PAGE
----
I’d like to think we have the best of both worlds. A birth child and an adopted child. But when I look at my son and daughter, that’s not what I see. I see my children.
* * *
Laurie and Alan are expecting, again. After two miscarriages, Laurie was afraid they’d never be able to have a child. Now she’s cautiously optimistic — the fertility treatment worked, and things seem to be different this time around. But she doesn’t yet know how different.
Jack can’t seem to catch a break — his parents are on his case about graduating from college, he’s somehow dating two girls at once, and he has to find a way to pay back the money he borrowed from his fraternity’s party fund. The only jobs he is qualified for barely pay enough to keep him in beer money, but an ad for the local sperm bank gives Jack an idea.
Laurie and Alan’s joy is shattered when their doctor reveals that Laurie was accidentally impregnated by sperm from a donor rather than her husband. Who is Donor 296. And how will their family change now that Donor 296 is inarguably part of it?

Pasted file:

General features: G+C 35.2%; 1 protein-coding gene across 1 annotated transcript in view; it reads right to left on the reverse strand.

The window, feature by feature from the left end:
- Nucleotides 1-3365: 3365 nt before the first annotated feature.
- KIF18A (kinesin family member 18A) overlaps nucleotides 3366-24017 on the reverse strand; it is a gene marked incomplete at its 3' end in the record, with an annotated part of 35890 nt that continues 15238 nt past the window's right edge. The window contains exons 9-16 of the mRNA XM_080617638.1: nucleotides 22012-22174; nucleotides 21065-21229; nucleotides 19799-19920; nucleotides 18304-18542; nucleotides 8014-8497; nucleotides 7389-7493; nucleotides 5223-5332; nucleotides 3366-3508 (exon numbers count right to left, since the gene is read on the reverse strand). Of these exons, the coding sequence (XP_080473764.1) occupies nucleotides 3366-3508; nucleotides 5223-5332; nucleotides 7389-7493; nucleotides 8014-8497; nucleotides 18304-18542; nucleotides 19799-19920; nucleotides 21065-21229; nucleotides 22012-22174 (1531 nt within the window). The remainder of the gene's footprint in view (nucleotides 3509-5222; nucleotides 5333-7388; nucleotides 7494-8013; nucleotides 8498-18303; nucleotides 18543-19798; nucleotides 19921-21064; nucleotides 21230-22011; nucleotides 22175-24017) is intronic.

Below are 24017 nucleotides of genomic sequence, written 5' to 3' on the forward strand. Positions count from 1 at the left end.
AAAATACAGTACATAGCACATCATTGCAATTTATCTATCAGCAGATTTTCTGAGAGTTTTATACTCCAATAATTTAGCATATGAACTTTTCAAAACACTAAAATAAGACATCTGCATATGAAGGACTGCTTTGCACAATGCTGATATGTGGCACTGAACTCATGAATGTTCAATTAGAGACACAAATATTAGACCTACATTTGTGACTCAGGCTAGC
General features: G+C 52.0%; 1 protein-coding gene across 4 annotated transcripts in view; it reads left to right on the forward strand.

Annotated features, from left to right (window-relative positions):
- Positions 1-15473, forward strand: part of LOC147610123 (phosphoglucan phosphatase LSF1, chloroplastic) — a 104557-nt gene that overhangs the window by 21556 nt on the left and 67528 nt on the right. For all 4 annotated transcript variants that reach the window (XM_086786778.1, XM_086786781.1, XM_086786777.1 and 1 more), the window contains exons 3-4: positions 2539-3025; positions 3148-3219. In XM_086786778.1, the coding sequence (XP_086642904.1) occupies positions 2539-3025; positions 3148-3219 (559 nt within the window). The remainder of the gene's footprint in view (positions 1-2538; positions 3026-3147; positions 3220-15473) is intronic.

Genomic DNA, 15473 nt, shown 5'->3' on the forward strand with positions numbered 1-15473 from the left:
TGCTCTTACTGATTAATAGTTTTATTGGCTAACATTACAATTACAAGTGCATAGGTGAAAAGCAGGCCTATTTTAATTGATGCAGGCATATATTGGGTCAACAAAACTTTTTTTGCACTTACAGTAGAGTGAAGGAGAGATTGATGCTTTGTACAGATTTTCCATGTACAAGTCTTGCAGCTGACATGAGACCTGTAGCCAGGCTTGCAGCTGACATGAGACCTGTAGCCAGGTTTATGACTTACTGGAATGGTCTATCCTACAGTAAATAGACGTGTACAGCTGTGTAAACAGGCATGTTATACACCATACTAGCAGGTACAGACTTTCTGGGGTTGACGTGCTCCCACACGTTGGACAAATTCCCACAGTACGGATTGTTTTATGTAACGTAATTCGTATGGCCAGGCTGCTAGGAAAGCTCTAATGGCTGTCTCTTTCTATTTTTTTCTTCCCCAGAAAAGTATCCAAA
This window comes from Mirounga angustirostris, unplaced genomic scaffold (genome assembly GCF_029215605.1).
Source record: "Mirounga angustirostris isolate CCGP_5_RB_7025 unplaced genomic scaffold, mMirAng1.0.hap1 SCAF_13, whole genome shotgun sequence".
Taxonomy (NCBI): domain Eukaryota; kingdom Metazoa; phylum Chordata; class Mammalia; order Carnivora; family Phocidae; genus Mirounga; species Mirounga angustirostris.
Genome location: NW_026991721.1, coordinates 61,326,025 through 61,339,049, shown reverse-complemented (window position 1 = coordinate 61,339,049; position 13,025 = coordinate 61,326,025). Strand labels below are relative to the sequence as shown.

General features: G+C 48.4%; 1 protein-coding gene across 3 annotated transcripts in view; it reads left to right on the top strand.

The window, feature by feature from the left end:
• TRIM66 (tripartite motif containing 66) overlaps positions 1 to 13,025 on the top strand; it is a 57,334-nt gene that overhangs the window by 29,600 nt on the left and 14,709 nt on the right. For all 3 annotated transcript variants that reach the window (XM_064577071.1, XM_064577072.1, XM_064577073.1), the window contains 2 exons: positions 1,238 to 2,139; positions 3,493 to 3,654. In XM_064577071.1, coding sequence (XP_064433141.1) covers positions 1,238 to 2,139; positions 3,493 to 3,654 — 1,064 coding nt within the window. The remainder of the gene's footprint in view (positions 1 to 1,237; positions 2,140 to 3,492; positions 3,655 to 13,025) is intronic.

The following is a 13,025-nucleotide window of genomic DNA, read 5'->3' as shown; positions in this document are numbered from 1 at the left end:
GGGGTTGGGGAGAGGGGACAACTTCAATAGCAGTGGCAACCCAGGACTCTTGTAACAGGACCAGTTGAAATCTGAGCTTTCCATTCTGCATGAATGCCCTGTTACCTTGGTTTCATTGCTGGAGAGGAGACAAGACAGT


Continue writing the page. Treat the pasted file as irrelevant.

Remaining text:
* * *
Ann Lewis Hamilton has written for film and television. EXPECTING is her first novel.
Ann Lewis Hamilton’s television credits include, among others, Grey’s Anatomy, Stephen King’s Dead Zone, and thirtysomething. She co-edits a small online literary magazine, Hot Valley Writers, and writes a blog, Book Club for One. She grew up in Staunton, Virginia in a house full of typewriters – her grandfather was the editor of the local newspaper where her father worked as a reporter and her mother wrote for the society page. Ann’s goal was to write and draw for MAD magazine, but instead she graduated with a BA from the University of Virginia and an MFA from UCLA. However, she still has a subscription to MAD.
When she’s not writing, she enjoys spending time as a amateur astronaut. (Not really, but she has seen Gravity three times and would consider being an astronaut if she got to meet George Clooney.)
Today’s post by author Sonya Cobb | @CobbSonya